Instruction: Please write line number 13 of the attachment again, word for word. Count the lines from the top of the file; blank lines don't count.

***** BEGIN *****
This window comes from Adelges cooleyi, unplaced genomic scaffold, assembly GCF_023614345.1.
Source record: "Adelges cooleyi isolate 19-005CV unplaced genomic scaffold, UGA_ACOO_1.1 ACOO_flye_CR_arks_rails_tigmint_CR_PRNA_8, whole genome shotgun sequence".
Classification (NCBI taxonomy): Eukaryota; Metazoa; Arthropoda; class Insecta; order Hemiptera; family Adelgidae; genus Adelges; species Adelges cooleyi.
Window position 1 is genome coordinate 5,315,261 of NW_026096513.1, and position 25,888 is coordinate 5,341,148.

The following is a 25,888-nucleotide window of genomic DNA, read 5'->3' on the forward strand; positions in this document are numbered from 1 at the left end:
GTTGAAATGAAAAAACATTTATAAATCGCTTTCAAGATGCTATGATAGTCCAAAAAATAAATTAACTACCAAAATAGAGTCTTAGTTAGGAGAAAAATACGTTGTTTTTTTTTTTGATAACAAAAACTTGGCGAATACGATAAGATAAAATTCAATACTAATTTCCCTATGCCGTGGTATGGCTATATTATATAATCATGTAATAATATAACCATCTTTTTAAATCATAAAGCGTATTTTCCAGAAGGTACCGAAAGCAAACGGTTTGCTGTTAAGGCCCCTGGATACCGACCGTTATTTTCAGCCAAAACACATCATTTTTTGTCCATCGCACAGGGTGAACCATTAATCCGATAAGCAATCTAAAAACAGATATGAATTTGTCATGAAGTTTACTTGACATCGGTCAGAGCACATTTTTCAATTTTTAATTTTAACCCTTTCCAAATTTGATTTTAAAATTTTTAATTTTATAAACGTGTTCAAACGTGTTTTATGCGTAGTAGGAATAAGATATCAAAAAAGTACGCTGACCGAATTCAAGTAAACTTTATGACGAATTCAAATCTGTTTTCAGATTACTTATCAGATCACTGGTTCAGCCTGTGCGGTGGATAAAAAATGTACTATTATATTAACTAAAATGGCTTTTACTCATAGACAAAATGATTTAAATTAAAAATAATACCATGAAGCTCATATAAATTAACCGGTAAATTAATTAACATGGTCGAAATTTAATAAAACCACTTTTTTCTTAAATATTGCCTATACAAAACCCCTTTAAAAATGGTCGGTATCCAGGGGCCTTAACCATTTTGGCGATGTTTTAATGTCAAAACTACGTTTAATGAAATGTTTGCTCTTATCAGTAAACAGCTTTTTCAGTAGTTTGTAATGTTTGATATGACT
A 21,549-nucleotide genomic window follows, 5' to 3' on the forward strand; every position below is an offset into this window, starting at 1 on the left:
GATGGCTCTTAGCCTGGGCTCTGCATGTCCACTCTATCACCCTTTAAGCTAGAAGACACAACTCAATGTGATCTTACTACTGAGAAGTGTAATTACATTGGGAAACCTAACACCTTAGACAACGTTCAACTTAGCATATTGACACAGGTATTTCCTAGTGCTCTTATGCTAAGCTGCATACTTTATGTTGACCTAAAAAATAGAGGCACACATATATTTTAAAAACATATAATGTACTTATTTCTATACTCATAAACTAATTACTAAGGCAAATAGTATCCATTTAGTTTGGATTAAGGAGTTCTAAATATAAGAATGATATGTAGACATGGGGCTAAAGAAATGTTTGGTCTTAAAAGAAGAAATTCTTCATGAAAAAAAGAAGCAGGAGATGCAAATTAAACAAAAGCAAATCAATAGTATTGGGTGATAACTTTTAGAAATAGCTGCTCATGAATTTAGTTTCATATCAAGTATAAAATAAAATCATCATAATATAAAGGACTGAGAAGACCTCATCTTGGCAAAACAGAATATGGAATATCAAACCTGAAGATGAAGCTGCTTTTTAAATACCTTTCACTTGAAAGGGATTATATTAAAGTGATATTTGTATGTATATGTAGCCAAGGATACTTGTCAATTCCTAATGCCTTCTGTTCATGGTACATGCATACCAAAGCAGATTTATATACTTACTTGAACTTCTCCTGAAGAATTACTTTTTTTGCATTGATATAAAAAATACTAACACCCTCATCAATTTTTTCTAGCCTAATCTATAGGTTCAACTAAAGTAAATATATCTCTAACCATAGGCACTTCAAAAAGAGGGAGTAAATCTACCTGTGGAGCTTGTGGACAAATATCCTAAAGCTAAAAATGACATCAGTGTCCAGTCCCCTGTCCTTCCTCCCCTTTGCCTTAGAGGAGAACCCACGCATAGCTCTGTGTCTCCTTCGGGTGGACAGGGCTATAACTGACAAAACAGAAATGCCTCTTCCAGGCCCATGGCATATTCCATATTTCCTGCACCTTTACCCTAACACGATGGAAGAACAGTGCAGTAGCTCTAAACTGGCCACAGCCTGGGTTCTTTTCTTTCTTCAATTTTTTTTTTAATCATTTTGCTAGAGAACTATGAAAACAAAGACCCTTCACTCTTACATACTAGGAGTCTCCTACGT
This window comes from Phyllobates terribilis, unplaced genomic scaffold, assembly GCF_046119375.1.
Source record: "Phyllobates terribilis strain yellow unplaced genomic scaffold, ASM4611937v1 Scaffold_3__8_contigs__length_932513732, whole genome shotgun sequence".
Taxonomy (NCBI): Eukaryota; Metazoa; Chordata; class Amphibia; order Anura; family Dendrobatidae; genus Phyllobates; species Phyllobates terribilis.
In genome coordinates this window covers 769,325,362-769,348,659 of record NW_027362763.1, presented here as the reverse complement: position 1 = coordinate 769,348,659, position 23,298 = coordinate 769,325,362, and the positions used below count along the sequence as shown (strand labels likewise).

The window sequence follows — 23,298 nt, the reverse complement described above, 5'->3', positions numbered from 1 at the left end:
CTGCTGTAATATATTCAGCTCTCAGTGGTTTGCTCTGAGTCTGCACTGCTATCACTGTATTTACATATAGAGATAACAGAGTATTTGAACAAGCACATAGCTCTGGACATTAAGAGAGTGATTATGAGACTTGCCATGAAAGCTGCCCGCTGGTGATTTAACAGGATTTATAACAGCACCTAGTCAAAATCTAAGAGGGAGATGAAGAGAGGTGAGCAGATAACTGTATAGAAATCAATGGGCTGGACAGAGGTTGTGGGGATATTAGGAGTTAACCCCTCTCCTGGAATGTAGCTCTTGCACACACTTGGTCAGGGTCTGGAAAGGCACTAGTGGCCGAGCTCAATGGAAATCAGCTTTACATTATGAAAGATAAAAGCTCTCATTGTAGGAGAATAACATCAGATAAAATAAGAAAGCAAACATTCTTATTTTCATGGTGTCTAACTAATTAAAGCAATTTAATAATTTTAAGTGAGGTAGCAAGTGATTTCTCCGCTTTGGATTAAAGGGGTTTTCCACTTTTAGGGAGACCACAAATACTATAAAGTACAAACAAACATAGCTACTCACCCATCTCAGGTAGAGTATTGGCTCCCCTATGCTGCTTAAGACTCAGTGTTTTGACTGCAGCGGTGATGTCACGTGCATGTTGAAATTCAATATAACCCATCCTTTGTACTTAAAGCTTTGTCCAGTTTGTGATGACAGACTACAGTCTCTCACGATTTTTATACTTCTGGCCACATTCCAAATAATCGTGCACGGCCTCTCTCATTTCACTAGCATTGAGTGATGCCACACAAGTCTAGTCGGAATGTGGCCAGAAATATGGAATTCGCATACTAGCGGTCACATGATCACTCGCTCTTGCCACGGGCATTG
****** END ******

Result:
The window sequence follows — 23,298 nt, the reverse complement described above, 5'->3', positions numbered from 1 at the left end: